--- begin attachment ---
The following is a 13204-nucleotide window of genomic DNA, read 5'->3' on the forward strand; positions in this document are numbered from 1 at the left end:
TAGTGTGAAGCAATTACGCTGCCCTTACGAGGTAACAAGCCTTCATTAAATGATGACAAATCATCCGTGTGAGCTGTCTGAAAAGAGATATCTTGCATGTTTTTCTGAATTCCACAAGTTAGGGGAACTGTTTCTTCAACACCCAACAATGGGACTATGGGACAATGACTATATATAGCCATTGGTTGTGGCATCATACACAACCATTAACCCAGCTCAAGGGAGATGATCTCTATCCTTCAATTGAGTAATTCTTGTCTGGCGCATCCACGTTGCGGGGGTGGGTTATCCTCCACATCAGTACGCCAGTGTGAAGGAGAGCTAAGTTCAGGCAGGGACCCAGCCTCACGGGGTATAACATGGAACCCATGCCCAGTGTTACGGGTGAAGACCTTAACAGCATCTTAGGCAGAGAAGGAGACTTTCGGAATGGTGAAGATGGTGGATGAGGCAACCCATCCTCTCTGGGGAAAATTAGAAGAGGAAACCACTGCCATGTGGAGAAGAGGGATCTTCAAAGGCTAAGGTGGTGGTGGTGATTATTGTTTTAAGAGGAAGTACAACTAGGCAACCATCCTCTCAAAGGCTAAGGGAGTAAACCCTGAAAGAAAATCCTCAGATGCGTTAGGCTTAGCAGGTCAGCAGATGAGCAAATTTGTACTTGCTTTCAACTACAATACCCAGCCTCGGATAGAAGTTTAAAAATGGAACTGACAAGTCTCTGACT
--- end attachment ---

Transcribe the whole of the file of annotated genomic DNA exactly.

The following is a 13204-nucleotide window of genomic DNA, read 5'->3' on the forward strand; positions in this document are numbered from 1 at the left end:
TAGTGTGAAGCAATTACGCTGCCCTTACGAGGTAACAAGCCTTCATTAAATGATGACAAATCATCCGTGTGAGCTGTCTGAAAAGAGATATCTTGCATGTTTTTCTGAATTCCACAAGTTAGGGGAACTGTTTCTTCAACACCCAACAATGGGACTATGGGACAATGACTATATATAGCCATTGGTTGTGGCATCATACACAACCATTAACCCAGCTCAAGGGAGATGATCTCTATCCTTCAATTGAGTAATTCTTGTCTGGCGCATCCACGTTGCGGGGGTGGGTTATCCTCCACATCAGTACGCCAGTGTGAAGGAGAGCTAAGTTCAGGCAGGGACCCAGCCTCACGGGGTATAACATGGAACCCATGCCCAGTGTTACGGGTGAAGACCTTAACAGCATCTTAGGCAGAGAAGGAGACTTTCGGAATGGTGAAGATGGTGGATGAGGCAACCCATCCTCTCTGGGGAAAATTAGAAGAGGAAACCACTGCCATGTGGAGAAGAGGGATCTTCAAAGGCTAAGGTGGTGGTGGTGATTATTGTTTTAAGAGGAAGTACAACTAGGCAACCATCCTCTCAAAGGCTAAGGGAGTAAACCCTGAAAGAAAATCCTCAGATGCGTTAGGCTTAGCAGGTCAGCAGATGAGCAAATTTGTACTTGCTTTCAACTACAATACCCAGCCTCGGATAGAAGTTTAAAAATGGAACTGACAAGTCTCTGACT